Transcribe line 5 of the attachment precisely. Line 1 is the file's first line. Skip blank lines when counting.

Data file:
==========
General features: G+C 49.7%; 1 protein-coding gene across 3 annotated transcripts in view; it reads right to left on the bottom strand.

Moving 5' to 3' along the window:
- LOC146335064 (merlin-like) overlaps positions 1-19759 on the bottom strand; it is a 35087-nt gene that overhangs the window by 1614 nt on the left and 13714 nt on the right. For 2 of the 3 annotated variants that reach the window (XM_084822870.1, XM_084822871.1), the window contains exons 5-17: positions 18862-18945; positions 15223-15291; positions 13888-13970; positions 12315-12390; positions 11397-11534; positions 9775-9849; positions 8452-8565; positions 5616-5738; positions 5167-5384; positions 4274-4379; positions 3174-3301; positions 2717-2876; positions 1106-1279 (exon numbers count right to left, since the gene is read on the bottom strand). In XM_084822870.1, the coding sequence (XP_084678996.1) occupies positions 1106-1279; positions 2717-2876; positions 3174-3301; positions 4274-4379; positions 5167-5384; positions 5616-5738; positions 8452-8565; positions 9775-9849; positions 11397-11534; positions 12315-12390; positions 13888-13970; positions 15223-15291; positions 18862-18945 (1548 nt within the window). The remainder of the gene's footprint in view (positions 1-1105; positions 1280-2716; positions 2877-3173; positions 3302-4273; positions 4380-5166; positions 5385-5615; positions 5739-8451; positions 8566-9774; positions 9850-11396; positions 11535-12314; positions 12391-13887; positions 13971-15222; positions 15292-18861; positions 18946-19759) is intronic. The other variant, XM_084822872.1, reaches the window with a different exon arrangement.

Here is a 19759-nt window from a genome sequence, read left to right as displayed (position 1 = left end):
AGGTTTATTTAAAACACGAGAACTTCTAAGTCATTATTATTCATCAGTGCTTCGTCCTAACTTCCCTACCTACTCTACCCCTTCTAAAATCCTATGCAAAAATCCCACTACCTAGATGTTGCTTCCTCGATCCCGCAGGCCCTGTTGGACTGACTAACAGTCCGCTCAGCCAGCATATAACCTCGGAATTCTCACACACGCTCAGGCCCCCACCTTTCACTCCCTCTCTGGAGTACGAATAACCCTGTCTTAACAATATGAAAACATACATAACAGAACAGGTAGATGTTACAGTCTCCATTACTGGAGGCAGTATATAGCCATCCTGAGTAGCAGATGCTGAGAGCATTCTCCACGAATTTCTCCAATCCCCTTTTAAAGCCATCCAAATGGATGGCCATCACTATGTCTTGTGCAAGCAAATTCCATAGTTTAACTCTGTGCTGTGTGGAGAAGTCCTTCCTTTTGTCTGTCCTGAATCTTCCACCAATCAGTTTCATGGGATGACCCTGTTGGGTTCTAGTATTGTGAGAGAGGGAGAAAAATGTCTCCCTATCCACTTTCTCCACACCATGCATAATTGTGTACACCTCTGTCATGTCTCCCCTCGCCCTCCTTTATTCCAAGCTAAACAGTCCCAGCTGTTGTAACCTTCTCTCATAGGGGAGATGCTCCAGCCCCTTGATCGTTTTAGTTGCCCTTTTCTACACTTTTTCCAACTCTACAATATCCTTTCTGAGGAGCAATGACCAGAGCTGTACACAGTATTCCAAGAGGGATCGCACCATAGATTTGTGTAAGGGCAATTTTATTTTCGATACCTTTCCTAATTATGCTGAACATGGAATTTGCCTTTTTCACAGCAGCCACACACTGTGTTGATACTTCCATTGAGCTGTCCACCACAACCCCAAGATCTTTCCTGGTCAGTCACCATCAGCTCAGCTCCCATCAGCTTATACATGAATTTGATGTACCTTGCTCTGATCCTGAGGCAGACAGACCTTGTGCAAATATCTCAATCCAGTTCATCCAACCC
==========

AGGTTTATTTAAAACACGAGAACTTCTAAGTCATTATTATTCATCAGTGCTTCGTCCTAACTTCCCTACCTACTCTACCCCTTCTAAAATCCTATGCAAAAATCCCACTACCTAGATGTTGCTTCCTCGATCCCGCAGGCCCTGTTGGACTGACTAACAGTCCGCTCAGCCAGCATATAACCTCGGAATTCTCACACACGCTCAGGCCCCCACCTTTCACTCCCTCTCTGGAGTACGAATAACCCTGTCTTAACAATATGAAAACATACATAACAGAACAGGTAGATGTTACAGTCTCCATTACTGGAGGCAGTATATAGCCATCCTGAGTAGCAGATGCTGAGAGCATTCTCCACGAATTTCTCCAATCCCCTTTTAAAGCCATCCAAATGGATGGCCATCACTATGTCTTGTGCAAGCAAATTCCATAGTTTAACTCTGTGCTGTGTGGAGAAGTCCTTCCTTTTGTCTGTCCTGAATCTTCCACCAATCAGTTTCATGGGATGACCCTGTTGGGTTCTAGTATTGTGAGAGAGGGAGAAAAATGTCTCCCTATCCACTTTCTCCACACCATGCATAATTGTGTACACCTCTGTCATGTCTCCCCTCGCCCTCCTTTATTCCAAGCTAAACAGTCCCAGCTGTTGTAACCTTCTCTCATAGGGGAGATGCTCCAGCCCCTTGATCGTTTTAGTTGCCCTTTTCTACACTTTTTCCAACTCTACAATATCCTTTCTGAGGAGCAATGACCAGAGCTGTACACAGTATTCCAAGAGGGATCGCACCATAGATTTGTGTAAGGGCAATTTTATTTTCGATACCTTTCCTAATTATGCTGAACATGGAATTTGCCTTTTTCACAGCAGCCACACACTGTGTTGATACTTCCATTGAGCTGTCCACCACAACCCCAAGATCTTTCCTGGTCAGTCACCATCAGCTCAGCTCCCATCAGCTTATACATGAATTTGATGTACCTTGCTCTGATCCTGAGGCAGACAGACCTTGTGCAAATATCTCAATCCAGTTCATCCAACCC